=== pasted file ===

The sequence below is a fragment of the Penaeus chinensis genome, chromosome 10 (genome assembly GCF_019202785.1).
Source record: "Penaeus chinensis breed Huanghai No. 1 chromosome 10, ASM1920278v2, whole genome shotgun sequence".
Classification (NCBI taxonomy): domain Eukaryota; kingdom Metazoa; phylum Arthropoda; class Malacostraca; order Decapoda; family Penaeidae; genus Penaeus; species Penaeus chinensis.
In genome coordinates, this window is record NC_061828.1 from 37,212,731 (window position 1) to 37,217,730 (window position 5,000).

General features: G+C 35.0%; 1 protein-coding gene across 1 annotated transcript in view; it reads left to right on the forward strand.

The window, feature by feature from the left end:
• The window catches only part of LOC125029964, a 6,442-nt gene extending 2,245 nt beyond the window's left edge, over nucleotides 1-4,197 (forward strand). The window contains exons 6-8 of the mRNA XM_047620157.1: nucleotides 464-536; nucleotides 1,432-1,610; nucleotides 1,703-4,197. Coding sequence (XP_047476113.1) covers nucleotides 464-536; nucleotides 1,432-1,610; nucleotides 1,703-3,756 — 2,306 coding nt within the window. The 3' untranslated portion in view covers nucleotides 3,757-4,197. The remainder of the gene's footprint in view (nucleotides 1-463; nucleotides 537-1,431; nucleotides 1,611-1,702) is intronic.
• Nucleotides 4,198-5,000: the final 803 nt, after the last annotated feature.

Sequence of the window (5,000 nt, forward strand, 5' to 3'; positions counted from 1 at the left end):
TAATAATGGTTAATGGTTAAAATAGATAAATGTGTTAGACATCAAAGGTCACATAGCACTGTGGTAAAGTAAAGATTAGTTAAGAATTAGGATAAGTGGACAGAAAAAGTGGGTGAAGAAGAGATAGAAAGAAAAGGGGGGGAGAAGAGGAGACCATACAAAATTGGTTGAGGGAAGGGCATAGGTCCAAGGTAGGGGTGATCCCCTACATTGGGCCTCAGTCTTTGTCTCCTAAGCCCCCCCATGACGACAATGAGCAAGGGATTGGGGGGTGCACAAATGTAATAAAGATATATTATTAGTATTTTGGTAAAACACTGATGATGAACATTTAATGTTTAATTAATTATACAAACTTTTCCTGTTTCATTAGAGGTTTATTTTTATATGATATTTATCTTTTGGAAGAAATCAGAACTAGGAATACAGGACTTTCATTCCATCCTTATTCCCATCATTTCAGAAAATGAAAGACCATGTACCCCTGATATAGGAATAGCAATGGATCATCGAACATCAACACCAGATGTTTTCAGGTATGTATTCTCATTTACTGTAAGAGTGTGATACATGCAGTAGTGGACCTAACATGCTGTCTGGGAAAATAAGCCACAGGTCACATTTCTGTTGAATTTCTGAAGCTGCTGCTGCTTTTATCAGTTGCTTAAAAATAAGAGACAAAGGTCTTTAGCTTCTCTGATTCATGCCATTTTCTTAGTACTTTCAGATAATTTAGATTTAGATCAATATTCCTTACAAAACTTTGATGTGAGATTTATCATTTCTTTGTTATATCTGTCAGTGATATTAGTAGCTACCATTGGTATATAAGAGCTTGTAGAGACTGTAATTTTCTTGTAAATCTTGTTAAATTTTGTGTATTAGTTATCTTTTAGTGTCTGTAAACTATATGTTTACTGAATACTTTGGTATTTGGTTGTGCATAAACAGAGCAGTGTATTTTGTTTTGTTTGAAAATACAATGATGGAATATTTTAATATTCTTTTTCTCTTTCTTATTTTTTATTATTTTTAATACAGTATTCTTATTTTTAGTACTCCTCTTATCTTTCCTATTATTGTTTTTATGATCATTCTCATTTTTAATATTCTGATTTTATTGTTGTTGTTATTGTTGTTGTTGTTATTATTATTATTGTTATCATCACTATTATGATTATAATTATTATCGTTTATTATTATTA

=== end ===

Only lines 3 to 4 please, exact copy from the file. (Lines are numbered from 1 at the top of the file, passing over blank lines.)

Classification (NCBI taxonomy): domain Eukaryota; kingdom Metazoa; phylum Arthropoda; class Malacostraca; order Decapoda; family Penaeidae; genus Penaeus; species Penaeus chinensis.
In genome coordinates, this window is record NC_061828.1 from 37,212,731 (window position 1) to 37,217,730 (window position 5,000).